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Interview with Frayle’s Sean Bilovecky & Gwyn Strang on debut album ‘1692’

Posted by on April 23, 2020

 

A lot has happened since Cleveland dark rockers Frayle’s debut full-length effort 1692 arrived on February 14th. For one, the entire globe has shut down as we continue to live a new “normal” of uncertainty. Right before bans were being set on concerts and just about everything else, we caught up with Frayle’s Sean Bilovecky and Gwyn Strang to discuss their new album along with looking forward to future touring plans to hear their music in a live setting. 

 

How would you describe your overall sound?

Gwyn Strang: “Lullabies over chaos.”

 

What were some challenges getting 1692 made?

Sean Bilovecky: We have a recording studio on the third floor of our house, so the biggest challenge was pushing ourselves to get it done. It’s amazing that the studio is there, but you tend to take it for granted and get into the mindset of “I’ll get to it tomorrow.” Having constant access to a studio can make it difficult to say when a song is actually done. We must have listened to each song on every speaker in (and around) the house at least thirty to forty times.

 

The record is surrounded by dark themes, which you can hear in “Monsters,” “Dead Inside,” “Burn,” and “Stab,” can you talk more about these tracks?

GS: When I’m writing lyrics, it really is a catharsis for me. It’s the way I exorcise my demons. I get all the bad stuff out through writing and singing. I really wanted this record to feel like a sanctuary for anyone who has felt pushed out or like they don’t belong. 

“Dead Inside” talks about the really heavy subject of suicide, and just getting to a point where you want to die. Part of you wants to seek salvation but you’re just so tired, you have no more fight left in you.

“Burn” is an uplifting song to me. It talks about how you’re going to get hurt over and over again, but it’s on you to get up over and over again, and do it again. Each time you do it, you get stronger, and you hopefully see some of the patterns you’ve created for yourself so that you can finally change sin into grace.

“Stab” is a song about leaving church and wanting to stab something. Instead of being an uplifting experience, I always found it eviscerating.

“Monsters” is my flippant way to call the “unblessed” of the world to stand up and be counted 

 

What was the experience like creating the video for “Godless?”

GS: We feel that visual representations of music are becoming more important than ever. We invested in a cinema camera as we want the look and feel of our videos to have the same quality as our music. We are still learning about lighting and editing video. Sean really likes the technical side of things and he now sees the camera almost like another amp. “The Godless” Video is representative of my spiritual journey. It starts out with me hiding and covering up the fact that I knew I was called to something other than Christianity. I was constrained. As we progress I discover more about what moves me as I discover Hermeticism and the esoteric arts. I come out of hiding more and more, and feel less constrained. As I revisit Christianity, I bleed. The screaming is me trying to figure it all out and fighting to find what feels right.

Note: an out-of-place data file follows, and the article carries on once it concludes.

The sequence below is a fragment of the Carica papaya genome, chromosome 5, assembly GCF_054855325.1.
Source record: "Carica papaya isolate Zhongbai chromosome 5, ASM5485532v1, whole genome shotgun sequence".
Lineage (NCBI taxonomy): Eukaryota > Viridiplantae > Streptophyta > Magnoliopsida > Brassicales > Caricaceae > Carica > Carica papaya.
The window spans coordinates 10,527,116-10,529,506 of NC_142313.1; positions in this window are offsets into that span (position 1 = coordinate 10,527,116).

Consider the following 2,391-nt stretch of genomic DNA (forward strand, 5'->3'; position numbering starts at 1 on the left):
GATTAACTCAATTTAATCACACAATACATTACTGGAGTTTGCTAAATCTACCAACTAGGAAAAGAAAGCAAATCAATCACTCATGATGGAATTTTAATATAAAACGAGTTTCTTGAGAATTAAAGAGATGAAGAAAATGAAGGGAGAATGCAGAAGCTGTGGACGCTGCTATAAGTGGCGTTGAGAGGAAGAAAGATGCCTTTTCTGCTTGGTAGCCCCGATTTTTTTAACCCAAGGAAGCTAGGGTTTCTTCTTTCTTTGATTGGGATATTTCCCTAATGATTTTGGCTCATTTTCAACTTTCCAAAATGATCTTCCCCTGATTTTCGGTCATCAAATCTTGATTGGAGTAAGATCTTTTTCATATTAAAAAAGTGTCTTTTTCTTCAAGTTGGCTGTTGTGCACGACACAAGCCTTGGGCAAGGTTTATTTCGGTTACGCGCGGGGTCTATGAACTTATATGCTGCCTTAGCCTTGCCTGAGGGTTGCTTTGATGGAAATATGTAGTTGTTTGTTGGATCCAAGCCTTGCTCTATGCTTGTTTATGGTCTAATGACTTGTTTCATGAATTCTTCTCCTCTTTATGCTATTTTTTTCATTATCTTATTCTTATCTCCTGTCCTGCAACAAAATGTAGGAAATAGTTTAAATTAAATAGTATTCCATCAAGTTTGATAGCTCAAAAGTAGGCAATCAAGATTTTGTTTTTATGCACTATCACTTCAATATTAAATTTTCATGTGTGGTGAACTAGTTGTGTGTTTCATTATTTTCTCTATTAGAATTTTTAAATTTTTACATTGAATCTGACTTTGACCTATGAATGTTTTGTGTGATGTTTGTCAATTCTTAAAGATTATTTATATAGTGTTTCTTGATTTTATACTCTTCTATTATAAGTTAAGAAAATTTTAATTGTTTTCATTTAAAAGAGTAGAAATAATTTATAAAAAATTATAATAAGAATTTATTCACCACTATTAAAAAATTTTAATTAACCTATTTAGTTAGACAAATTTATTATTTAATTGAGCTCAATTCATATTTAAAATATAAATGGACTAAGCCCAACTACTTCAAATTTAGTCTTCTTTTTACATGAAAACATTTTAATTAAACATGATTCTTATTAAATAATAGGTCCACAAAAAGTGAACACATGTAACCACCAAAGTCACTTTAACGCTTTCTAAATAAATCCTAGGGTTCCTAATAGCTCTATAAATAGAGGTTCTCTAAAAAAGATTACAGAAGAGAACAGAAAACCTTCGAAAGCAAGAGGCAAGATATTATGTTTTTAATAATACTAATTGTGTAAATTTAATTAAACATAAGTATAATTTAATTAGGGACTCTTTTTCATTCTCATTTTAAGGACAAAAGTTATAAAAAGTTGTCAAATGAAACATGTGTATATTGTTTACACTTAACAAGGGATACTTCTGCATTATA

Your overall look has a witchy meets Black Sabbath vibe, can you talk more about the overall cover artwork?

GS: It’s a continuation of the cover of the White Witch EP. On the White Witch cover, I am being held back and masked. On the cover of our LP, 1692, I have broken free of constraints, have probably caused a lot of destruction, and am now being judged for it. I wanted something that wasn’t pretty. I wanted it to look like I had been through a lot. I wanted something that looked dirty and messy but still darkly elegant for lack of a better term. I wanted the cover to be a quasi-portrait of someone searching for meaning after being abandoned by their beliefs but still having grace in difficult times.

 

 

We recently celebrated International Women’s day, what are some of your favorite female musicians? 

GS: We both love Chesea Wolfe and have seen her a few times live. Always a great show! Emma Ruth Rundle, Dorthia Cottrell, Jinx Dawson, Beth Gibbons

 

Due to the recent coronavirus pandemic, what prevention steps do you plan to take while on the road?  

SB: As of now there is no road. We’re looking into different ways to live stream, whether it be performances or just interacting with people about music, gear, etc.

 

Do you have any touring plans you can reveal to us?

SB: We just started working with a booking agent. It’s still early but we are very excited to be working with her. Hoping to have news once the dust settles from the mandated venue closures.

 

Is there anything else you want to say or add?

GS: We have a new song being released soon on the “Women of Doom” compilation that Desert Records is putting out called Marrow. We’re also working on a song collaboration with our good friends (and label mates) Rebreather.  

 

Instead of hitting the road, Frayle has been staying active by sharing a DIY PDF step by step guide on creating a face mask and found innovative ways to keep their fans entertained during the COVID-19 pandemic by participating in livestreams and podcasts.

 

 

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